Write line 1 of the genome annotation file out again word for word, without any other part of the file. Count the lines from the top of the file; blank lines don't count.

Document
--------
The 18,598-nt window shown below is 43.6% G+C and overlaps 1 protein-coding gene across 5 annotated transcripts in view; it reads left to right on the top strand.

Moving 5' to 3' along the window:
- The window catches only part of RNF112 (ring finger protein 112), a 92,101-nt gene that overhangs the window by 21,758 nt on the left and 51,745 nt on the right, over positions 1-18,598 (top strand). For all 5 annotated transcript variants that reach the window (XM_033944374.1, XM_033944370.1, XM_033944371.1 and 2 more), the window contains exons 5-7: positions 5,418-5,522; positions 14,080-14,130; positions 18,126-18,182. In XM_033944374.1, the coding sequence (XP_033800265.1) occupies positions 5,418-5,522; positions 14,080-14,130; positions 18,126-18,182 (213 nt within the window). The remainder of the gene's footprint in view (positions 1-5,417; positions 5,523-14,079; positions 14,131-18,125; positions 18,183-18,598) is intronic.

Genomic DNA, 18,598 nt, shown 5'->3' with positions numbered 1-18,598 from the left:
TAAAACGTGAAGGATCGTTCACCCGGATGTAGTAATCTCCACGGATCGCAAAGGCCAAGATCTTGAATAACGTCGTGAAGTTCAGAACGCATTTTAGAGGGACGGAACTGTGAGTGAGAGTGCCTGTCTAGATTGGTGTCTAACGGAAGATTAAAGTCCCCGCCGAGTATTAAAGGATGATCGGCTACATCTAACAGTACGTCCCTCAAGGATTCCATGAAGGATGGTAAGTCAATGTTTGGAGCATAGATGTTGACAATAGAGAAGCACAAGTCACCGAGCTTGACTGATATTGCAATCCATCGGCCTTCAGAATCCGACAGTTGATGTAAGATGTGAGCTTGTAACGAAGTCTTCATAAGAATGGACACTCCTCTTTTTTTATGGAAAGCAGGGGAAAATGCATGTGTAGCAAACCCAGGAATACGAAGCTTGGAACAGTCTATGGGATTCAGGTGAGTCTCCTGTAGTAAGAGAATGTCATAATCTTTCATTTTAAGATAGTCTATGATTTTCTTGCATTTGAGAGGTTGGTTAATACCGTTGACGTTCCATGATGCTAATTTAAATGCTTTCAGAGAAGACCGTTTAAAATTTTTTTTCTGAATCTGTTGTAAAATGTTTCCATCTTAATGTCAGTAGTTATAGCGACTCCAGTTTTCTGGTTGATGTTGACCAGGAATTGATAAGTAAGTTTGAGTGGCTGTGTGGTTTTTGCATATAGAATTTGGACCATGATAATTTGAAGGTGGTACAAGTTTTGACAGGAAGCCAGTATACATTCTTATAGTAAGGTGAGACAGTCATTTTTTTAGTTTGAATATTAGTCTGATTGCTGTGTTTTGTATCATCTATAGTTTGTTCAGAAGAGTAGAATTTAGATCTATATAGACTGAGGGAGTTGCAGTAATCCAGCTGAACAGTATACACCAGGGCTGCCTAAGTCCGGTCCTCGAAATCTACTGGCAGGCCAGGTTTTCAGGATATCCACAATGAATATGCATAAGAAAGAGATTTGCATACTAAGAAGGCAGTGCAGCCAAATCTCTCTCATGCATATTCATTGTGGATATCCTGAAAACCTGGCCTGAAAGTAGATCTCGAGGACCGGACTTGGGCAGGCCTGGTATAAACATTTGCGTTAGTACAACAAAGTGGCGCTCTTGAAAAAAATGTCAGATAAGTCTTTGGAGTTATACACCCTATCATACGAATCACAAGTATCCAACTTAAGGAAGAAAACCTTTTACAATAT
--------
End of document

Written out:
The 18,598-nt window shown below is 43.6% G+C and overlaps 1 protein-coding gene across 5 annotated transcripts in view; it reads left to right on the top strand.